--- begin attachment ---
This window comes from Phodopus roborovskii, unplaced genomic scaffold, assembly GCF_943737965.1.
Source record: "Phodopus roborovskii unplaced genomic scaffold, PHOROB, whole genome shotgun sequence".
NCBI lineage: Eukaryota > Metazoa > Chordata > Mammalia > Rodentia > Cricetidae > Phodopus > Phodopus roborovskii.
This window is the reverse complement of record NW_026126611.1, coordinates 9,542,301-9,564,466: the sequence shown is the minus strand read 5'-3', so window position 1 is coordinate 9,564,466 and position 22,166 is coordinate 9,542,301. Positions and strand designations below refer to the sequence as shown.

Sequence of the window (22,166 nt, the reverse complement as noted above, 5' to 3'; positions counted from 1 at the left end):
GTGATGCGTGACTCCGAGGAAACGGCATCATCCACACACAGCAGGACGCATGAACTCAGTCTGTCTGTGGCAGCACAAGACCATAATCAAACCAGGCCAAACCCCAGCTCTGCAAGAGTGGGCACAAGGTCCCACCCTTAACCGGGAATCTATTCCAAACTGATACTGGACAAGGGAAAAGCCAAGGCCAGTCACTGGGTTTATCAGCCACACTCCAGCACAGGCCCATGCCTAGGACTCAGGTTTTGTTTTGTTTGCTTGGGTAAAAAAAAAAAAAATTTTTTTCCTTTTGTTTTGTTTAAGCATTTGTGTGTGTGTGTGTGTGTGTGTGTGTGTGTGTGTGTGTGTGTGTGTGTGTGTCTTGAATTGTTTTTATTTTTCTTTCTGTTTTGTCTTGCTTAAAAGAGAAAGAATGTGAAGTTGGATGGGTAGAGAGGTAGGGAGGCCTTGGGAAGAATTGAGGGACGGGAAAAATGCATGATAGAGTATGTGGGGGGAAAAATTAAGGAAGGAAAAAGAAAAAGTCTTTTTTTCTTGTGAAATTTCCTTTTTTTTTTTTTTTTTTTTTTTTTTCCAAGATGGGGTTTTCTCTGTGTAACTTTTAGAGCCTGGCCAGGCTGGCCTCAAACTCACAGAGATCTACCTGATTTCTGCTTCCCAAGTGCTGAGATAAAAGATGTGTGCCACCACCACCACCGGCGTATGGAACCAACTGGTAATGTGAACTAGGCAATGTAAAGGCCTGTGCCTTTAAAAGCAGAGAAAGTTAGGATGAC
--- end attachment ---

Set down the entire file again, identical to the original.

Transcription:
This window comes from Phodopus roborovskii, unplaced genomic scaffold, assembly GCF_943737965.1.
Source record: "Phodopus roborovskii unplaced genomic scaffold, PHOROB, whole genome shotgun sequence".
NCBI lineage: Eukaryota > Metazoa > Chordata > Mammalia > Rodentia > Cricetidae > Phodopus > Phodopus roborovskii.
This window is the reverse complement of record NW_026126611.1, coordinates 9,542,301-9,564,466: the sequence shown is the minus strand read 5'-3', so window position 1 is coordinate 9,564,466 and position 22,166 is coordinate 9,542,301. Positions and strand designations below refer to the sequence as shown.

Sequence of the window (22,166 nt, the reverse complement as noted above, 5' to 3'; positions counted from 1 at the left end):
GTGATGCGTGACTCCGAGGAAACGGCATCATCCACACACAGCAGGACGCATGAACTCAGTCTGTCTGTGGCAGCACAAGACCATAATCAAACCAGGCCAAACCCCAGCTCTGCAAGAGTGGGCACAAGGTCCCACCCTTAACCGGGAATCTATTCCAAACTGATACTGGACAAGGGAAAAGCCAAGGCCAGTCACTGGGTTTATCAGCCACACTCCAGCACAGGCCCATGCCTAGGACTCAGGTTTTGTTTTGTTTGCTTGGGTAAAAAAAAAAAAAATTTTTTTCCTTTTGTTTTGTTTAAGCATTTGTGTGTGTGTGTGTGTGTGTGTGTGTGTGTGTGTGTGTGTGTGTGTGTGTGTCTTGAATTGTTTTTATTTTTCTTTCTGTTTTGTCTTGCTTAAAAGAGAAAGAATGTGAAGTTGGATGGGTAGAGAGGTAGGGAGGCCTTGGGAAGAATTGAGGGACGGGAAAAATGCATGATAGAGTATGTGGGGGGAAAAATTAAGGAAGGAAAAAGAAAAAGTCTTTTTTTCTTGTGAAATTTCCTTTTTTTTTTTTTTTTTTTTTTTTTTCCAAGATGGGGTTTTCTCTGTGTAACTTTTAGAGCCTGGCCAGGCTGGCCTCAAACTCACAGAGATCTACCTGATTTCTGCTTCCCAAGTGCTGAGATAAAAGATGTGTGCCACCACCACCACCGGCGTATGGAACCAACTGGTAATGTGAACTAGGCAATGTAAAGGCCTGTGCCTTTAAAAGCAGAGAAAGTTAGGATGAC